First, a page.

Posted By Lauriel O. Posted On

“Argentavis Magnificens” it’s the largest species of flying bird ever discovered

Argentavis is an extinct flying bird genus within the Teratornithidae family and Aves class.

Argentavis was one of the world’s largest flying bird groups to ever exist, and the species described in 2014, Pelagornis sandersi, probably exceeds it in wingspan.

The only species Argentavis magnificens is sometimes known as the Giant Teratorn. Fossils of this extinct species were collected from three sites of the Andalhuala and Epecuen Formation.

This formation, situated in north-western and central, Argentina (South America) dates back to the Late Miocene period in the Huayquerian around 9-6.8 million years ago, and a good number of Argentavis fossil remains have been recovered.

The known upper arm bone or humerus of the Argentavis specimen was damaged to some extent. This arm was a little shorter in comparison of size to the human arm.

The body length, tip of the bill to tip of the tail was 138 in (3.5 m). These species are almost as tall as a human and measured around 59-66 in (1.5-1.8 m).

These predatory birds were large with large wings with weak breast muscles. However, this allowed fairly right estimates of their life’s length.

These vulture-like Argentavis species are known from a single upper arm bone or humerus structure that is damaged to some extent.

This humerus was only a little smaller in comparison of size to a human arm.

Estimates show that these large species had large feet, strong legs with stout and this would have allowed them to walk easily. Their bill was slender and large and had a wide gap near the hooked tip.

These enormous birds are given the name ‘master gliders’. From these birds’ structure and size of their wings, they would mainly fly for short periods by soaring and flapping.

They also might have used thermal currents. The estimated minimal flight velocity (speed) was 25 mph (40 kph). Their takeoff would depend on the wind too.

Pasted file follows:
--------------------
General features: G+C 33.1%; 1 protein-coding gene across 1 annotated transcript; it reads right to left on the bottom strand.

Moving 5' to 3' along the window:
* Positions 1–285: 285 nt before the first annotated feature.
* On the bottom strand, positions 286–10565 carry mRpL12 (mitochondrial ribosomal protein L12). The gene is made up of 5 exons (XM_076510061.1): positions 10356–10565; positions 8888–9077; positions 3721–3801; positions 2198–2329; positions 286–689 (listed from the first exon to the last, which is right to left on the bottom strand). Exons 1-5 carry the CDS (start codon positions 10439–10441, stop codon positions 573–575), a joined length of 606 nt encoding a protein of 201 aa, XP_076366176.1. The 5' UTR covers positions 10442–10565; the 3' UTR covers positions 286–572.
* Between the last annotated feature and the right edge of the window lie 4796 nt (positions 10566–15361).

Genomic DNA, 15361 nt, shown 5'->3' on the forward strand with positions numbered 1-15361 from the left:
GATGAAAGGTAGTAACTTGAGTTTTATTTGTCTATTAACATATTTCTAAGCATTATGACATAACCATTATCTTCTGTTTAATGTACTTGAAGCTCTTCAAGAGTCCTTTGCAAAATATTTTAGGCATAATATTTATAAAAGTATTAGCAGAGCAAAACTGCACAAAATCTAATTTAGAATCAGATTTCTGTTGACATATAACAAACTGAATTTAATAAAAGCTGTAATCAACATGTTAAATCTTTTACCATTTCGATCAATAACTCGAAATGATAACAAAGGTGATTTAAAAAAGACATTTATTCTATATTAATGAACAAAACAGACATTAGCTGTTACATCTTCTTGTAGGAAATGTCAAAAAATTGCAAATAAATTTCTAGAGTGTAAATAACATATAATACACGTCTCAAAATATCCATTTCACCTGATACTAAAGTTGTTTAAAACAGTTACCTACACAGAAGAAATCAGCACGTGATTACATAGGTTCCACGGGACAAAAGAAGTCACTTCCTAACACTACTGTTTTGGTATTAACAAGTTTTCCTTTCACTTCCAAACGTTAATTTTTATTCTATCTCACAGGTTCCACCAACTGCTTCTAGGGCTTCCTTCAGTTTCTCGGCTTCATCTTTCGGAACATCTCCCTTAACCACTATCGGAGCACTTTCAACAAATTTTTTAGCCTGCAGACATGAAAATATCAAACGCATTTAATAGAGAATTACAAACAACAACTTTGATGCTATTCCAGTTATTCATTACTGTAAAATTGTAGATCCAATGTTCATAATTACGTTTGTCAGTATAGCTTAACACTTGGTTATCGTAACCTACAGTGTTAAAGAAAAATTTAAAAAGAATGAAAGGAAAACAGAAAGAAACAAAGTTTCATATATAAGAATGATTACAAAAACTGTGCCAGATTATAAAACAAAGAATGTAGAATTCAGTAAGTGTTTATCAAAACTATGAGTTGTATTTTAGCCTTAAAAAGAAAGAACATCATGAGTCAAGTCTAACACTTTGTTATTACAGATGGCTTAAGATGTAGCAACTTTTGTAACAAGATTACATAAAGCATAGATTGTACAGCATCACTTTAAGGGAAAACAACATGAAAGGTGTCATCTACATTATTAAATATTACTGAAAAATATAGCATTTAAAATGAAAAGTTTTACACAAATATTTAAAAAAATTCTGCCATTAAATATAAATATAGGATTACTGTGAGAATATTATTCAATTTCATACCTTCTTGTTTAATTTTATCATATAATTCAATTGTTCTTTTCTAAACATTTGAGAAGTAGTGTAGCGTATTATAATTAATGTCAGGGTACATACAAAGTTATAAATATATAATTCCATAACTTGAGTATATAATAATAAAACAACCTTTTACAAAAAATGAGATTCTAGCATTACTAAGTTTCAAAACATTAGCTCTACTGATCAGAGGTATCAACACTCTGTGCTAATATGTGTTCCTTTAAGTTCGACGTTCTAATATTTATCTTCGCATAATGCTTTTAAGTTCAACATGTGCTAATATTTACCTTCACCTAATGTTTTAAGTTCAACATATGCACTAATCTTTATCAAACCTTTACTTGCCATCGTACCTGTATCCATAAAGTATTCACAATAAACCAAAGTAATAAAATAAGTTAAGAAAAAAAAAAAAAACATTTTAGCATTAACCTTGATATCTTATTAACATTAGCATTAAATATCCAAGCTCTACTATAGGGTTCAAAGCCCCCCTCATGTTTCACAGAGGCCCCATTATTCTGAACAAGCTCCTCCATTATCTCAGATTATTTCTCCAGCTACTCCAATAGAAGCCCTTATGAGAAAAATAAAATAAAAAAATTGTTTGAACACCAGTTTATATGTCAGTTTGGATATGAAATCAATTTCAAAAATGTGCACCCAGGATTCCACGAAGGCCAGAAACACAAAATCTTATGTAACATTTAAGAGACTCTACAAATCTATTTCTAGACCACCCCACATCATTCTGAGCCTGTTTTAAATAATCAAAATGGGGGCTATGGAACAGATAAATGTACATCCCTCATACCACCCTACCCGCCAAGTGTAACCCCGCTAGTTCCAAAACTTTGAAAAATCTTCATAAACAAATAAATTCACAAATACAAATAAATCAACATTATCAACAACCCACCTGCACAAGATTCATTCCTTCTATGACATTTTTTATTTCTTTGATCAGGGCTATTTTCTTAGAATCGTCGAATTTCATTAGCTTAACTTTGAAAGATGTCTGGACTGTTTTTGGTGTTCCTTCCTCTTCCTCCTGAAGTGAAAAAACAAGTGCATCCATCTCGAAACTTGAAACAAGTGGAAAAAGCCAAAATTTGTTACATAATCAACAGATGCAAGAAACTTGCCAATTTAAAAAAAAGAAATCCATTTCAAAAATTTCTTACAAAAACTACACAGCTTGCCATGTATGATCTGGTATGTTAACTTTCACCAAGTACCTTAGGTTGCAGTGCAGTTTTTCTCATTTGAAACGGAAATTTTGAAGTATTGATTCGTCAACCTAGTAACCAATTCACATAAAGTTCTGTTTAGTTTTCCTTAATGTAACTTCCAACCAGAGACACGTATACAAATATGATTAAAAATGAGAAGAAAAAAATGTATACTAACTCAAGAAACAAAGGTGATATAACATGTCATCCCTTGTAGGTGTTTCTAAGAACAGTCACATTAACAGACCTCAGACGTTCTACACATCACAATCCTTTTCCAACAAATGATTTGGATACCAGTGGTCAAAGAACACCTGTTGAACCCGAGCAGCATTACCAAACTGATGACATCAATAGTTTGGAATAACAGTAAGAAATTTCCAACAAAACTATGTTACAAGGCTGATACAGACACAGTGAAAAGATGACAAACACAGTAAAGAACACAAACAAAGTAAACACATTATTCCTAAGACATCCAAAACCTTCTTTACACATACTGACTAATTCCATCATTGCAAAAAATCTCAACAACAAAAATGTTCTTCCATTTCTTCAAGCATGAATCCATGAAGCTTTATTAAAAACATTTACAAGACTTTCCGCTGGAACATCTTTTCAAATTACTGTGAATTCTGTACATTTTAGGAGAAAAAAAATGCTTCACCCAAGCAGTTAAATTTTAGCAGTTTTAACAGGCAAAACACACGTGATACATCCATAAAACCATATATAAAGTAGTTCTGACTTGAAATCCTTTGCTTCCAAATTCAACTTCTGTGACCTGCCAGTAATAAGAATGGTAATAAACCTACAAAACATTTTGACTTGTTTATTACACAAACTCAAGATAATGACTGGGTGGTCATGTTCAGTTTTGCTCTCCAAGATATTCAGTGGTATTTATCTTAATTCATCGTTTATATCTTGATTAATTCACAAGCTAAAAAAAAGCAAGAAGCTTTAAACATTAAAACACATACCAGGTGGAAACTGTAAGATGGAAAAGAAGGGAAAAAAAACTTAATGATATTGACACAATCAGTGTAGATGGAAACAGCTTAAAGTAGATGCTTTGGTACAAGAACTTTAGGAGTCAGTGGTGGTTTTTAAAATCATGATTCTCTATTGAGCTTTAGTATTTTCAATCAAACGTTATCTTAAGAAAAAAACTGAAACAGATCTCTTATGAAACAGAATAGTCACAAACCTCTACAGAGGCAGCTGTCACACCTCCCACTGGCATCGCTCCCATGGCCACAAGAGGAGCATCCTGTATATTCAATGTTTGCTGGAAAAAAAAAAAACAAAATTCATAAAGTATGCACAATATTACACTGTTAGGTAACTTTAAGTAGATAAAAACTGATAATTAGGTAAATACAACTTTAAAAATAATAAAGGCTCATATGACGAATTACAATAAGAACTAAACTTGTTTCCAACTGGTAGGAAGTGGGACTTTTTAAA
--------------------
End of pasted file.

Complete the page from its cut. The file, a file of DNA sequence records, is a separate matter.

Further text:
Their wings too were too long for flapping until they were off the ground, even though they had strong legs that had the ability to provide jumping or running start.

Flying simulations of these species were created by Sankar Chatterjee of the Museum of Texas Tech University.

This study indicated that Argentavis could not have produced the required lift for taking off by running. A little height was necessary for take-off.

The estimation of maximum power that their flight muscles might generate was done by Chatterjee, which showed that it was three and a half times less than the minimum power required for flying.

The maximum speed calculated by Chatterjee was 43.4 mph (70 kph).

So, he also thinks that these birds were capable of soaring for a large distance and despite their size, they fly through the air as easily as the smaller white stork or buzzard.

6 million years ago Argentina was drier and hotter than today, so the powerful thermals needed for their lift were present in the air.

These species were scavengers and fed mostly on carrion. These animals would search for food in their large range of about 190 sq mi (500 sp km) and possibly utilized the north-south directions to escape adverse winds.

These predatory teratorns seem to be aerodynamically less adapted for predation than their related species.

These species had eagle-like long beaks and were active predators, which is quite different in extant condors and vultures.

They could catch their prey in the air and eat them without landing on the ground. They might have used their large size to scare land predators to feed on their kíll.

It is indicated from the structure of the skull that these species swallowed their prey in one piece rather than tearing them up.

These animals were possibly pretty aggressive as they were active predators.

These giant birds preferred a habitat range with hot and dry open, large spaces.

Across the Andean foothills of Argentina, the climate was drier and warmer compared to current conditions and this also would have allowed the birds to stay aloft on top of thermal updrafts.

Comparing these birds of the Late Miocene era from Argentina with extant birds indicated that these birds could have laid one or two eggs and the mass of the Argentavis egg could have been 2.2 lb (1 kg), which is smaller than ostrich eggs.

Argentavis breeding depends on the climate due to which the eggs were probably incubated over winter. Both parents generally would take turns gathering food and incubating the eggs.

After around 16 months the young one would become independent but would only reach maturity after a dozen years.